I began this post two weeks ago and it is only now seeing the light of day. I've been playing catch up with my thesis work while resting off the last dregs of this horrible illness (seems it has been doing the rounds of the postgrads at uni, we are all in varying degrees of sickness and recovery.) Alongside this I gathered my first round of essay marking so unfortunately blog posts have seemed to go by the wayside. I wanted to talk about carrots. In fact I want to make a few points about carrots.
1. The balcony garden has plenty of carrots, and I've proved in the past that it is certainly easy to grow carrots in pots. I am careful not to over fertilise (indeed apart from whatever is in the potting mix I don't add anything else at all unless I get accidentally watering-can-friendly on the days I fertilise the rest of the garden, well we all make mistakes, particularly between 6-8 on watering days, that's just way to early for me.) However, this means that most of my carrots are a little on the small side, and perfectly, if a little twistily straight. I never get bifurcation, no rude style leg carrots or mangled looking knobbly wrecks that taste good but would never win second place in a beauty contest unless they were playing monopoly. Yet wait long enough, and you will see everything. Low and behold, my lady's legs yellow carrot!
The giggles I got when I pulled this carrot out of the pot reminded me of a book my dad was given one year as a joke. The book was a series of pictures, with cut outs, where you could place your fingers and they would resemble, arms, legs, and more risque things like bottoms and cleavage. Silly, but respectable because of the beautiful Victorian drawings. Same with the carrot. Silly giggles abound about the inferred rude nature of the yummy root vegetable, then add to that an admiring of its delicious taste.
2. I can't grow purple carrots like the farmers can. No matter what variety I grow, the purple never really gets super purple and it is mostly superficial, a ring of purple around the orange centre. No complaints about taste but when I grow purple carrots I want purpleness, kind of like the yellow ones are yellow all the way through. I sourced the purple carrots pictured below from one of the organic stalls at the Vic markets, and as luck would have it they were purple the whole way through! Absolutely delicious. Most went in salads though the remaining few that got a little soft and wilty ended up in a big pot of spaghetti sauce.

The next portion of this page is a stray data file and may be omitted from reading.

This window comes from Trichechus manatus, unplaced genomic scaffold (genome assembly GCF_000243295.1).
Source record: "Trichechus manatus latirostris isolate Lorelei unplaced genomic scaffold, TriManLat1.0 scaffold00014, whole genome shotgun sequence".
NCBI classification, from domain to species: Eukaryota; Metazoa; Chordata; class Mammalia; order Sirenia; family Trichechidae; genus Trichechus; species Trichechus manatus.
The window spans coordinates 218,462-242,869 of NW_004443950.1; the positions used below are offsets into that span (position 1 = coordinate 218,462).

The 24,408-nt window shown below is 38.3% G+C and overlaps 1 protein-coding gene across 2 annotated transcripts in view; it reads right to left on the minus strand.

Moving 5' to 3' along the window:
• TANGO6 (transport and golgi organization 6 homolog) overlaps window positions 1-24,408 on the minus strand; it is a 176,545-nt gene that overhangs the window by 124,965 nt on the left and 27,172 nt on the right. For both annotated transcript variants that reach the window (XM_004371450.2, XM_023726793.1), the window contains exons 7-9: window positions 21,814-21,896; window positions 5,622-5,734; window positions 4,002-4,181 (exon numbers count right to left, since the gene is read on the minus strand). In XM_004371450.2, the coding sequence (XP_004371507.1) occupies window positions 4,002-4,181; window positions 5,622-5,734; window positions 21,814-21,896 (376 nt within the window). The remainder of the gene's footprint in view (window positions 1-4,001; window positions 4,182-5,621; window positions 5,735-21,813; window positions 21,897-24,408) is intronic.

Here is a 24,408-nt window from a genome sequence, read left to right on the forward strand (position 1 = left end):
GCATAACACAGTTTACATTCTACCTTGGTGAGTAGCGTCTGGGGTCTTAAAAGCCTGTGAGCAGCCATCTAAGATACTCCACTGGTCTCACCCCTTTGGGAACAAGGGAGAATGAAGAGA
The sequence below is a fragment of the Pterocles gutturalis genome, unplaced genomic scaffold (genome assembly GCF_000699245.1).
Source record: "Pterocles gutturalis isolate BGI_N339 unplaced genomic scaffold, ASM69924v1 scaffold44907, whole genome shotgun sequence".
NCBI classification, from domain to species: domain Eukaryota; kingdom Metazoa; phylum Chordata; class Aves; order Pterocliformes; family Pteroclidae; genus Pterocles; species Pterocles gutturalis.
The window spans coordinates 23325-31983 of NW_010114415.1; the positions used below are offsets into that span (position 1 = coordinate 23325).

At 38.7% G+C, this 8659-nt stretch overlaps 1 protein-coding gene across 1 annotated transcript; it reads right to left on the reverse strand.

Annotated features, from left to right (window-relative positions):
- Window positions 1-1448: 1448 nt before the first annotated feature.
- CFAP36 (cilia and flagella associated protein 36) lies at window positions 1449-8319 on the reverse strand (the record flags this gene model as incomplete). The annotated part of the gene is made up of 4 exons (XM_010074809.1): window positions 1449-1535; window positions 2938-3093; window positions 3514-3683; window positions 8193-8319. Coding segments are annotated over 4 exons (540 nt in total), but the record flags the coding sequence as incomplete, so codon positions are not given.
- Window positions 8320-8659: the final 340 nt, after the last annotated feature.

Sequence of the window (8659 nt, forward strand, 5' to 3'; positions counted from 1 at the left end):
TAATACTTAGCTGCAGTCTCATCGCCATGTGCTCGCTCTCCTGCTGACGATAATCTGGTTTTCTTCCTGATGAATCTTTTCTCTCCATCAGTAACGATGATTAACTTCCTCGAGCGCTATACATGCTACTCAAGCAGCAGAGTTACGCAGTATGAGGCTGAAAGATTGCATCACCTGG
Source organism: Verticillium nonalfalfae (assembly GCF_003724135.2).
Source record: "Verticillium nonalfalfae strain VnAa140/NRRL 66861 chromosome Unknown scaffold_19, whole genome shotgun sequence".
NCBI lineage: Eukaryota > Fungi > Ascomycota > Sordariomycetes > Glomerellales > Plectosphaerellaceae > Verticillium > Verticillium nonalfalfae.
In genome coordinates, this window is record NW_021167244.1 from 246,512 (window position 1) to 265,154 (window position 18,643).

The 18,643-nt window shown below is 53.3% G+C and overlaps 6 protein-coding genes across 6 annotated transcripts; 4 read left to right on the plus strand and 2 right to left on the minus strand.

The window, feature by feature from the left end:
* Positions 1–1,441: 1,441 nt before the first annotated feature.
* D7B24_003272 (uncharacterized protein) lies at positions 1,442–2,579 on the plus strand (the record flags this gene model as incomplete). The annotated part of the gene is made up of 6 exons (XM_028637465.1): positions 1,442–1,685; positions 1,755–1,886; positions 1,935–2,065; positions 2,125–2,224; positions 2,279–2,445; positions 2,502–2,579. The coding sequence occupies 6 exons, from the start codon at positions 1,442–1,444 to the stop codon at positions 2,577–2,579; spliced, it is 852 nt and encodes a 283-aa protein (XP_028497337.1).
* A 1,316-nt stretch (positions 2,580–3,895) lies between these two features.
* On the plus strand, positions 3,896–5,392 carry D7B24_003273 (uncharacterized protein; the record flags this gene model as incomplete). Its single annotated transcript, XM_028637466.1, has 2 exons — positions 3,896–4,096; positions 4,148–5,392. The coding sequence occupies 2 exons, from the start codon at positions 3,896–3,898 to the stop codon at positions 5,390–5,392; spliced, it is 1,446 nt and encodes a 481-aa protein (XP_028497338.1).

3. Coloured carrots make surprisingly good gifts. I have an academic friend who did not believe my claims of carrots other than orange. I took him one home grown yellow carrot and one of the purple carrots and he was amazed, and later told me they were delicious. Ahhhh for educating the educated.
4. I am trialling a new system with carrots. I planted a pot full of carrot seeds and in each corner added one sunflower seed. Inbetween each sunflower seed I planted a cornflower seed. Seems I havent' taken many photos of it, but from this one below I think you get the gist of it.
Now this meant I sacrificed a few carrots but it has so many benefits. These benefits were:
a) Pretty blue, white, black and hopefully pink (none have flowered pink yet) cornflowers bloom about a month or so into the growing process. This is a good signal to do the first, early, thinning of the carrot seedlings.
b) Stunning sunflowers grow up, adding height and lovely rich golden and red flowers to the mix. All mine are multiheaded and flower repeatedly for a span of over 2 months. Once they are flowering it means it is usually two months in, and time to do another thinning. This time the carrots were bigger and with the thinnings I could have a dainty pixie-sized salad.
c) We haven't hit this stage yet but once the sunflowers are finished, usually about three and a half to four months after planting, the carrots too will be ready for harvest.
d) It is companion planting at its most experimental. Yes I think the roots might affect the carrots on the edges a little but the joy I get from this combination outweighs the loss of one or two carrots. Maybe better still it might make them bifurcate and give me more victorian style giggles.
Anyway I think I might pop to the markets later and get a little fillet of salmon. Mix it with some julienned carrots from the garden and some equally julienned daikon from the garden and there you have one yummy meal. Speaking of meals, I've been taking photos of recent creations lately so I might run a small series on harvests and the kitchen. Each meal has something in it from the balcony garden. Some are basic, like fig, rocket and proscuitto sandwiches, others more complex (i.e. involve more than slapping two bits of bread together!)